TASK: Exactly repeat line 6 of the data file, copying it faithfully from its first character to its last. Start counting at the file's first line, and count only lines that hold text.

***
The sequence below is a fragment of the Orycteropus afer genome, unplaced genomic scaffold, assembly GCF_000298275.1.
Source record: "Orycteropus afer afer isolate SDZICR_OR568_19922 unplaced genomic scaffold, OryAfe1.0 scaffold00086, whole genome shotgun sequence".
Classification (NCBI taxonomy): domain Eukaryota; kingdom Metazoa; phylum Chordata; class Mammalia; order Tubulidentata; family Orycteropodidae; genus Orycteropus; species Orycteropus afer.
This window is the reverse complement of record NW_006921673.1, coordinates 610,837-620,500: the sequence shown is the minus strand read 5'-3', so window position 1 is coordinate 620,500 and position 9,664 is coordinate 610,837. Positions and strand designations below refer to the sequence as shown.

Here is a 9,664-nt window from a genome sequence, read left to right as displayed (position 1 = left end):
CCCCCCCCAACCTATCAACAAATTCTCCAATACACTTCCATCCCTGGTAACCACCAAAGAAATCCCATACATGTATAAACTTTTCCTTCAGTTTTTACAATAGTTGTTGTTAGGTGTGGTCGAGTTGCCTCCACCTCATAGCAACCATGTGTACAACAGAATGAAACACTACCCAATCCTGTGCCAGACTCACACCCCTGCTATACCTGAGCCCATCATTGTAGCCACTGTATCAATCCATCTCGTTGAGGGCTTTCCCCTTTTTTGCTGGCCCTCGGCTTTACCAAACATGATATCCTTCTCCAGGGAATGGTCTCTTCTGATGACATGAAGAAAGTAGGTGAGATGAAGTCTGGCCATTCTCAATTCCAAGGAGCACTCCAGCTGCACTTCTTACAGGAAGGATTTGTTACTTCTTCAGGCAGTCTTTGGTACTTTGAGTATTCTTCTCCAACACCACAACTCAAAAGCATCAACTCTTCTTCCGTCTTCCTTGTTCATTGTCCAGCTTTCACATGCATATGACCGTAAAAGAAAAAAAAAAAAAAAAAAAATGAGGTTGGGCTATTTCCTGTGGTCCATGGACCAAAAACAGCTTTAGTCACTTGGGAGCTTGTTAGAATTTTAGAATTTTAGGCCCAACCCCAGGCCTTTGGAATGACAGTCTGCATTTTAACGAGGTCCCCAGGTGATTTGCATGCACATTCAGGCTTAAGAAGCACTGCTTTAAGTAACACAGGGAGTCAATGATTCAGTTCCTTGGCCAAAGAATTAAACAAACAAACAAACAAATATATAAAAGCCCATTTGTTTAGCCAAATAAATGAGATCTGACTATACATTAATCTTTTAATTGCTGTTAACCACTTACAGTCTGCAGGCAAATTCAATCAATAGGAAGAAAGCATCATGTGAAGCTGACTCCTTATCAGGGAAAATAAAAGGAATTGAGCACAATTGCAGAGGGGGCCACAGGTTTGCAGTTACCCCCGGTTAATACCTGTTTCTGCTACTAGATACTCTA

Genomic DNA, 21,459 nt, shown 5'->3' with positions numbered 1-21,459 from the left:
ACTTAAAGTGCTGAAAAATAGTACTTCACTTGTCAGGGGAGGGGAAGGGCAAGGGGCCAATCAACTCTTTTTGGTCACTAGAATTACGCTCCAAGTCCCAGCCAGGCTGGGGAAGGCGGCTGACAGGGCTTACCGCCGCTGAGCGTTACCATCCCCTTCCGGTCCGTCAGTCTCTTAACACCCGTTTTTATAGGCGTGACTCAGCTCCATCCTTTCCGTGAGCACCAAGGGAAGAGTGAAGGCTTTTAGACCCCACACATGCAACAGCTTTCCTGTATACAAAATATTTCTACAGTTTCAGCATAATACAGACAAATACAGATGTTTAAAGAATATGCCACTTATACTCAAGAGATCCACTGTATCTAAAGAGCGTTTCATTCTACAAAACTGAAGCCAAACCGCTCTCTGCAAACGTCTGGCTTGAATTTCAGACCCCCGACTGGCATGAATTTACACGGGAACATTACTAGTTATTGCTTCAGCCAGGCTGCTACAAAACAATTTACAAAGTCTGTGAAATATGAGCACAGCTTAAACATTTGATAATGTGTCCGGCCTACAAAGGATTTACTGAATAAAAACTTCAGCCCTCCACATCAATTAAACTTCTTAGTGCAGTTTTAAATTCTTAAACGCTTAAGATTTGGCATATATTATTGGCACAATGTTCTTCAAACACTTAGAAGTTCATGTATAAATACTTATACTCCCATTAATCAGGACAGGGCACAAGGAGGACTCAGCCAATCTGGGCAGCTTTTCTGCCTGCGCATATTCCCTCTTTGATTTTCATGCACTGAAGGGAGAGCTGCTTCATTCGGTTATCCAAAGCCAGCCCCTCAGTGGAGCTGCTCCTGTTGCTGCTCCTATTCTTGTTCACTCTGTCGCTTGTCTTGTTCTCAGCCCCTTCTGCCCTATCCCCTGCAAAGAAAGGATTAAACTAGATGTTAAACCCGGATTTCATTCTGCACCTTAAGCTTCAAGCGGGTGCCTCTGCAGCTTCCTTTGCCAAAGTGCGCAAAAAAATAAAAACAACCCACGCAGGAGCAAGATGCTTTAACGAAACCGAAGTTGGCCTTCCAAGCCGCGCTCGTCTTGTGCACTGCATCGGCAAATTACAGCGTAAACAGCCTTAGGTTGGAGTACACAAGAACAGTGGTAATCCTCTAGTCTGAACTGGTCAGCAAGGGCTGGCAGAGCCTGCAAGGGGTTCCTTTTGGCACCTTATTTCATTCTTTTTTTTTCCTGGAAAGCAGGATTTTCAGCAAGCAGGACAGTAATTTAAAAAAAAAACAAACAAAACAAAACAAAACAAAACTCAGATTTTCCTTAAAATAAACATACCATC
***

CCCCCCCCAACCTATCAACAAATTCTCCAATACACTTCCATCCCTGGTAACCACCAAAGAAATCCCATACATGTATAAACTTTTCCTTCAGTTTTTACAATAGTTGTTGTTAGGTGTGGTCGAGTTGCCTCCACCTCATAGCAACCATGTGTACAACAGAATGAAACACTACCCAATCCTGTGCCAGACTCACACCCCTGCTATACCTGAGCCCATCATTGTAGCCACTGTATCAATCCATCTCGTTGAGGGCTTTCCCCTTTTTTGCTGGCCCTCGGCTTTACCAAACATGATATCCTTCTCCAGGGAATGGTCTCTTCTGATGACATGAAGAAAGTAGGTGAGATGAAGTCTGGCCATTCTCAATTCCAAGGAGCACTCCAGCTGCACTTCTTACAGGAAGGATTTGTTACTTCTTCAGGCAGTCTTTGGTACTTTGAGTATTCTTCTCCAACACCACAACTCAAAAGCATCAACTCTTCTTCCGTCTTCCTTGTTCATTGTCCAGCTTTCACATGCATATGACCGTAAAAGAAAAAAAAAAAAAAAAAAAATGAGGTTGGGCTATTTCCTGTGGTCCATGGACCAAAAACAGCTTTAGTCACTTGGGAGCTTGTTAGAATTTTAGAATTTTAGGCCCAACCCCAGGCCTTTGGAATGACAGTCTGCATTTTAACGAGGTCCCCAGGTGATTTGCATGCACATTCAGGCTTAAGAAGCACTGCTTTAAGTAACACAGGGAGTCAATGATTCAGTTCCTTGGCCAAAGAATTAAACAAACAAACAAACAAATATATAAAAGCCCATTTGTTTAGCCAAATAAATGAGATCTGACTATACATTAATCTTTTAATTGCTGTTAACCACTTACAGTCTGCAGGCAAATTCAATCAATAGGAAGAAAGCATCATGTGAAGCTGACTCCTTATCAGGGAAAATAAAAGGAATTGAGCACAATTGCAGAGGGGGCCACAGGTTTGCAGTTACCCCCGGTTAATACCTGTTTCTGCTACTAGATACTCTA